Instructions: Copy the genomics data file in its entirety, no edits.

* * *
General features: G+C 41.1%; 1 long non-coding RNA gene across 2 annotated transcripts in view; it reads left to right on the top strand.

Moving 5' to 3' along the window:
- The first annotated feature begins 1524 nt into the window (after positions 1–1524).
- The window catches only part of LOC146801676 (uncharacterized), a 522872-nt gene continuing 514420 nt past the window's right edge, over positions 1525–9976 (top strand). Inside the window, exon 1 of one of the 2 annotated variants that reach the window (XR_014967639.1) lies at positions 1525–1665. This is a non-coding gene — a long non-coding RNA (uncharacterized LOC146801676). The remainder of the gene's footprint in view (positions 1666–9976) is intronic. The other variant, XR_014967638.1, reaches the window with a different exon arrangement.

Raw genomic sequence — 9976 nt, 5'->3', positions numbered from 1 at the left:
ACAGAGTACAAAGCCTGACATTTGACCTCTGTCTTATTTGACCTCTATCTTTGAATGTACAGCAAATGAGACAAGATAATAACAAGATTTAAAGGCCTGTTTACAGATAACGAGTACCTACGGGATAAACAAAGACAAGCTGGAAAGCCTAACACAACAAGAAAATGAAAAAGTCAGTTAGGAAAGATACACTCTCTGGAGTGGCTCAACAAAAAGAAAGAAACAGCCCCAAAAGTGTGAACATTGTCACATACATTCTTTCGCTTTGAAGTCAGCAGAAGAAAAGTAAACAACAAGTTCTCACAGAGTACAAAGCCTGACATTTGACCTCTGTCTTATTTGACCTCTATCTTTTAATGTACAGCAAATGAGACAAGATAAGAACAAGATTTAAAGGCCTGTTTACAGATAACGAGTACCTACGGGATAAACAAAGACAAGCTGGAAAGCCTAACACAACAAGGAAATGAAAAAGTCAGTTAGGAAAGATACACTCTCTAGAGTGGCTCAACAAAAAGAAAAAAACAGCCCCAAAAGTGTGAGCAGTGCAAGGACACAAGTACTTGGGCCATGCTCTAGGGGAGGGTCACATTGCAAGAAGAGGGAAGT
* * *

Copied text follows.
General features: G+C 41.1%; 1 long non-coding RNA gene across 2 annotated transcripts in view; it reads left to right on the top strand.

Moving 5' to 3' along the window:
- The first annotated feature begins 1524 nt into the window (after positions 1–1524).
- The window catches only part of LOC146801676 (uncharacterized), a 522872-nt gene continuing 514420 nt past the window's right edge, over positions 1525–9976 (top strand). Inside the window, exon 1 of one of the 2 annotated variants that reach the window (XR_014967639.1) lies at positions 1525–1665. This is a non-coding gene — a long non-coding RNA (uncharacterized LOC146801676). The remainder of the gene's footprint in view (positions 1666–9976) is intronic. The other variant, XR_014967638.1, reaches the window with a different exon arrangement.

Raw genomic sequence — 9976 nt, 5'->3', positions numbered from 1 at the left:
ACAGAGTACAAAGCCTGACATTTGACCTCTGTCTTATTTGACCTCTATCTTTGAATGTACAGCAAATGAGACAAGATAATAACAAGATTTAAAGGCCTGTTTACAGATAACGAGTACCTACGGGATAAACAAAGACAAGCTGGAAAGCCTAACACAACAAGAAAATGAAAAAGTCAGTTAGGAAAGATACACTCTCTGGAGTGGCTCAACAAAAAGAAAGAAACAGCCCCAAAAGTGTGAACATTGTCACATACATTCTTTCGCTTTGAAGTCAGCAGAAGAAAAGTAAACAACAAGTTCTCACAGAGTACAAAGCCTGACATTTGACCTCTGTCTTATTTGACCTCTATCTTTTAATGTACAGCAAATGAGACAAGATAAGAACAAGATTTAAAGGCCTGTTTACAGATAACGAGTACCTACGGGATAAACAAAGACAAGCTGGAAAGCCTAACACAACAAGGAAATGAAAAAGTCAGTTAGGAAAGATACACTCTCTAGAGTGGCTCAACAAAAAGAAAAAAACAGCCCCAAAAGTGTGAGCAGTGCAAGGACACAAGTACTTGGGCCATGCTCTAGGGGAGGGTCACATTGCAAGAAGAGGGAAGT